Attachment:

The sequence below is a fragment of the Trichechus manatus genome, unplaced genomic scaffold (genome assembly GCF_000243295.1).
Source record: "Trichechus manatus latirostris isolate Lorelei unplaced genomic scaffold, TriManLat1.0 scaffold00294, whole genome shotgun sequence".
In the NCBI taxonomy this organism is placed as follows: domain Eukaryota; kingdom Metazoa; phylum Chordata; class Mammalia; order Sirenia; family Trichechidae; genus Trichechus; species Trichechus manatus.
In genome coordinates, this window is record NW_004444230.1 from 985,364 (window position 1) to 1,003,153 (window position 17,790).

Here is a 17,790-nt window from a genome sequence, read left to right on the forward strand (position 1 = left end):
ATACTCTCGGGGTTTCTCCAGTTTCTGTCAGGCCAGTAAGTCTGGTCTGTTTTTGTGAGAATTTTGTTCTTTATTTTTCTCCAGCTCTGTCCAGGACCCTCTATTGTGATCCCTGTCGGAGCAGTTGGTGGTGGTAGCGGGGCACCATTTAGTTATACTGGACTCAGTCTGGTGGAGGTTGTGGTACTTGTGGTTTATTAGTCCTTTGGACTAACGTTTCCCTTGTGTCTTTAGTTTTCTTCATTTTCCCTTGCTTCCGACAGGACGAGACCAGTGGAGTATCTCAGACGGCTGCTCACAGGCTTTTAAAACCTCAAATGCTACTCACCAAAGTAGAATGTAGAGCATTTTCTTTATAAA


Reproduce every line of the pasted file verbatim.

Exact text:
The sequence below is a fragment of the Trichechus manatus genome, unplaced genomic scaffold (genome assembly GCF_000243295.1).
Source record: "Trichechus manatus latirostris isolate Lorelei unplaced genomic scaffold, TriManLat1.0 scaffold00294, whole genome shotgun sequence".
In the NCBI taxonomy this organism is placed as follows: domain Eukaryota; kingdom Metazoa; phylum Chordata; class Mammalia; order Sirenia; family Trichechidae; genus Trichechus; species Trichechus manatus.
In genome coordinates, this window is record NW_004444230.1 from 985,364 (window position 1) to 1,003,153 (window position 17,790).

Here is a 17,790-nt window from a genome sequence, read left to right on the forward strand (position 1 = left end):
ATACTCTCGGGGTTTCTCCAGTTTCTGTCAGGCCAGTAAGTCTGGTCTGTTTTTGTGAGAATTTTGTTCTTTATTTTTCTCCAGCTCTGTCCAGGACCCTCTATTGTGATCCCTGTCGGAGCAGTTGGTGGTGGTAGCGGGGCACCATTTAGTTATACTGGACTCAGTCTGGTGGAGGTTGTGGTACTTGTGGTTTATTAGTCCTTTGGACTAACGTTTCCCTTGTGTCTTTAGTTTTCTTCATTTTCCCTTGCTTCCGACAGGACGAGACCAGTGGAGTATCTCAGACGGCTGCTCACAGGCTTTTAAAACCTCAAATGCTACTCACCAAAGTAGAATGTAGAGCATTTTCTTTATAAA